When the Crimsons step off their bus and onto Handlin Field
for a 7 p.m. kickoff on Friday, their dizzying spread offense
is expected to be there with them.
Fortunately for the Railers,
Nick Lonergan will not be there.
The former Jacksonville quarterback had Lincoln's number during
his career. In last season's matchup, Lonergan threw for 390 yards
and four touchdowns, while running for another score. In the 2009
season, as a junior, Lonergan threw for 440 yards and four
touchdowns and ran for two more touchdowns.
This season's Crimsons are quarterbacked by Andy Mills, who has
thrown for 631 yards in his first two games while leading his team
to a 1-1 record.
After witnessing Jacksonville's offense at its finest the last
two years as an assistant, Lincoln head coach Andy McDonald is
expecting to see many similarities, despite the difference at
"We're expecting a similar offense. They may want to run the ball
a little more, but the quarterback they've got is a good player,"
said McDonald. "He can throw the ball and he's a good athlete.
"They're the kind of program that can have guys consistently come
in there that are good quarterbacks and can do the job. They've got
some speed burners and guys who can run well."
To blitz or not to blitz, that is the question
Traditional football thinking is that there are two ways to slow
down a high-powered passing game.
The first option is to fall back on defense, clouding the passing
lanes with defenders -- in effect, daring the opposition to run the
The second option is to send multiple defenders blitzing at the
quarterback, hoping for a sack or a hurrying the quarterback into a
poor decision or an incompletion.
It won't be an easy decision for McDonald and his defensive
coaches, especially with Mills' ability to run as a quarterback.
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"We've got to be aggressive but respect the running ability of
their quarterback and their backs," said McDonald. "They're going to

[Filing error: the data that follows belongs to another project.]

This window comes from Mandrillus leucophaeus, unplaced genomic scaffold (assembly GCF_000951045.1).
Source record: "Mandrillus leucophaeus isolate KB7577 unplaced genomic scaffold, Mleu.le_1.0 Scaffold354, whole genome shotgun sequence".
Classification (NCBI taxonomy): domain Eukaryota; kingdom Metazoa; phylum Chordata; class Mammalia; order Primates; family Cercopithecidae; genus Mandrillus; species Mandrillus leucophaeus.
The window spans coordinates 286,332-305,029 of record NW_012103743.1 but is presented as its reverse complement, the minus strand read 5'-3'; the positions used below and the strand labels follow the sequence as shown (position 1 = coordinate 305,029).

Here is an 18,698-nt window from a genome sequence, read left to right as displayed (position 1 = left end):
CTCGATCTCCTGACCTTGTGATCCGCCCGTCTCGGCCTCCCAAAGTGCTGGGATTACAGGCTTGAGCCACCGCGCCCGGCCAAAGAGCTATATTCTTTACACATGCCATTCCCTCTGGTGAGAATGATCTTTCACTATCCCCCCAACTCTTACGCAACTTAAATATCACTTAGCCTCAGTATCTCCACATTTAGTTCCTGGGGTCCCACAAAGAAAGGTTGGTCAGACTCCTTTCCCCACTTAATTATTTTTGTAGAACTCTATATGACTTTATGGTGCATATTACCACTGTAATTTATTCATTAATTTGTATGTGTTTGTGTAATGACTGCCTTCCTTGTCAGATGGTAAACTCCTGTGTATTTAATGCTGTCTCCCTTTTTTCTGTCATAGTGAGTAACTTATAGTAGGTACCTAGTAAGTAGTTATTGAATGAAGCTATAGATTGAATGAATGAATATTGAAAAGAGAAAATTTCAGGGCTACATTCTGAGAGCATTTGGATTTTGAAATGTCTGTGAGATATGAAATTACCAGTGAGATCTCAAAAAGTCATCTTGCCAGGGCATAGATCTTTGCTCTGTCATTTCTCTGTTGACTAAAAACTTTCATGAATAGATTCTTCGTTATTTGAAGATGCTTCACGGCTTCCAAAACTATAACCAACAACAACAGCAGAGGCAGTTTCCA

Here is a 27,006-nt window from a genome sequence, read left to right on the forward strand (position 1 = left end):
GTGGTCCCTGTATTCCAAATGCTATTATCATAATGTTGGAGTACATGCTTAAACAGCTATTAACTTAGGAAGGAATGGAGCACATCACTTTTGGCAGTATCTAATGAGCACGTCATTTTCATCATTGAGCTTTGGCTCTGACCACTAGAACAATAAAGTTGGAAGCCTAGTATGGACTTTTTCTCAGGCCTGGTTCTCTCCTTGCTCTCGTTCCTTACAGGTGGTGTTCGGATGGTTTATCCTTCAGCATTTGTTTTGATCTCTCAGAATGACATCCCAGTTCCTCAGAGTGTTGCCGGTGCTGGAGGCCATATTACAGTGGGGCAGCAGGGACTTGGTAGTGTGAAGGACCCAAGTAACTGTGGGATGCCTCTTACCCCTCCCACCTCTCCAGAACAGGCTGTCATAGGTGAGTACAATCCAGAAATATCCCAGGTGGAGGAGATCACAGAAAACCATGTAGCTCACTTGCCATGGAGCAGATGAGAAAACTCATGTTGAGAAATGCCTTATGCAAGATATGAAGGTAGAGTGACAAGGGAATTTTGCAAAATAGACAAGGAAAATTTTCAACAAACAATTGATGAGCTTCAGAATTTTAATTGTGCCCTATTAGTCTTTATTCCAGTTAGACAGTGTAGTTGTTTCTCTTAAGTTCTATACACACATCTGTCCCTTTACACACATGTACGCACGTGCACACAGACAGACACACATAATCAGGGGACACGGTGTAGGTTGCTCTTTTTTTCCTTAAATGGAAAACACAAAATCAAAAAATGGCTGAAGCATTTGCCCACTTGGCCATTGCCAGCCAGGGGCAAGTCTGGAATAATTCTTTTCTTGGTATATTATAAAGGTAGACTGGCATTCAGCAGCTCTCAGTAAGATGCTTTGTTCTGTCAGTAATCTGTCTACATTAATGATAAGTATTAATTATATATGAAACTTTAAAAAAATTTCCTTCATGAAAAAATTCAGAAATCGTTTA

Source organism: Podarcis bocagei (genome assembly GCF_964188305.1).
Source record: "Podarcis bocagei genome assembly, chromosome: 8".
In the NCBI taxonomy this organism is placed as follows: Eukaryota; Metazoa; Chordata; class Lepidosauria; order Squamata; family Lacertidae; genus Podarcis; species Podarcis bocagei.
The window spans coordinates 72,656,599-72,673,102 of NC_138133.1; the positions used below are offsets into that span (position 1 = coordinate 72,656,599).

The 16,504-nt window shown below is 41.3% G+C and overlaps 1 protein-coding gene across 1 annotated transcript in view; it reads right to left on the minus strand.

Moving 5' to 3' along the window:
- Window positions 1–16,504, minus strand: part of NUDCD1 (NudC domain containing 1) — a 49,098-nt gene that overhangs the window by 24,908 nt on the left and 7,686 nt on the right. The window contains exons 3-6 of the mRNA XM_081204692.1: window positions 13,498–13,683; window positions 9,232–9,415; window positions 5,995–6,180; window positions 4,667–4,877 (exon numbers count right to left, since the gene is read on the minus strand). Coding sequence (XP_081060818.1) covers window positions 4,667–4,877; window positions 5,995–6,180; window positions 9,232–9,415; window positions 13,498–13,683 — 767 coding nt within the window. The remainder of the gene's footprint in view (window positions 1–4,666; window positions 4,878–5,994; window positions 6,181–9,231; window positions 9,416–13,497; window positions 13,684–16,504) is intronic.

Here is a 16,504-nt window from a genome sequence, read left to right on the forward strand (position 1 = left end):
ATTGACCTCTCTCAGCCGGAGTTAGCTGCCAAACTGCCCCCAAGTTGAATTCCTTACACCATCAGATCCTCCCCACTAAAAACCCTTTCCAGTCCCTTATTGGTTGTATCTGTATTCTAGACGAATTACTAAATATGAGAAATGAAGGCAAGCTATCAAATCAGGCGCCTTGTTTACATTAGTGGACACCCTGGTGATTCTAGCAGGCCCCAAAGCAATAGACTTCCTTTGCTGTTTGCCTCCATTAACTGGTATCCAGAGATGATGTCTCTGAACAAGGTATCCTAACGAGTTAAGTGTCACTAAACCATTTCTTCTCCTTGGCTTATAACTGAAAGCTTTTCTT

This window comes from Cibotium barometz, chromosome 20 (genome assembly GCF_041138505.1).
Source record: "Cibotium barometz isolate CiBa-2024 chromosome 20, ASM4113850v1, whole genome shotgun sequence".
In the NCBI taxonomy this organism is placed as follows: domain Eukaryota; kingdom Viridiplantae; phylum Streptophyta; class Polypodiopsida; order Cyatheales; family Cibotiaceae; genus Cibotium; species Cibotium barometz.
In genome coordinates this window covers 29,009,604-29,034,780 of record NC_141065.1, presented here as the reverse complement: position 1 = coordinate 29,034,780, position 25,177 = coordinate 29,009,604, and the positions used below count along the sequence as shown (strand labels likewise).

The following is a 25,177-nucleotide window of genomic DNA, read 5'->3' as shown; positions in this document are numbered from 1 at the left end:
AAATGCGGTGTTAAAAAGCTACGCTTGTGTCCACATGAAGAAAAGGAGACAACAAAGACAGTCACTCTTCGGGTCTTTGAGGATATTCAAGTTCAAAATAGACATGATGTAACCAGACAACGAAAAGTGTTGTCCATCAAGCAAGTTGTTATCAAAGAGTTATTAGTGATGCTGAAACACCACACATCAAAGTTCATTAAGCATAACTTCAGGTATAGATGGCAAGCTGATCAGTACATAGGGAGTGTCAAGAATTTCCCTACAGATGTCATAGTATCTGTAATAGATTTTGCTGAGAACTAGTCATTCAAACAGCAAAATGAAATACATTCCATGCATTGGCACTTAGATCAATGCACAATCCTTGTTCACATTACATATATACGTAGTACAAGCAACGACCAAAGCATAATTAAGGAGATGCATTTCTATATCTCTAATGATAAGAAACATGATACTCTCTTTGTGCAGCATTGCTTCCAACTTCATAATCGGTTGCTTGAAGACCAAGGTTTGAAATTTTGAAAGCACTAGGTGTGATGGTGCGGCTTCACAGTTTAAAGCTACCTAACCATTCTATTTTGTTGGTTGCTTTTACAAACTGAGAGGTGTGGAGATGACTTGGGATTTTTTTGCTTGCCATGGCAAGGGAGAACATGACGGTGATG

spread us out, but they could run the ball a lot too. More than
ever, we're going to have to swarm the ball across the field,
because we start out a little more spread out.
"We've got to have good pressure upfront, so when they're
passing, we can do some things. We have to put more pressure on the
One way the Railers can help their
defense is by keeping them off the field with long, time-chewing
That's been a struggle thus far this season, but not because
Lincoln hasn't been successful in the running game.
Rather, lost fumbles have been the culprit.
The focus on holding on to the football reached a new high this
week in practice, according to McDonald.
"Fumbling is a matter of concentration as much as anything," said
the Railer coach. "I don't think it's been because we've been
getting hit so hard; it's been jarring the ball. We've had trouble
with our snaps from the center to the quarterback. So those guys
have spent extra time after practice this week.
"We've brought out more footballs, so that any type of agility
drill we do, we have more backs and receivers with a ball in their
hand. And then we've even done drills where we're literally trying
to take the ball away from our ball carriers. Just build more focus
on that -- that ball in your hand is a precious item. You don't want
to lose it."
Justin Tierney's Railer football reports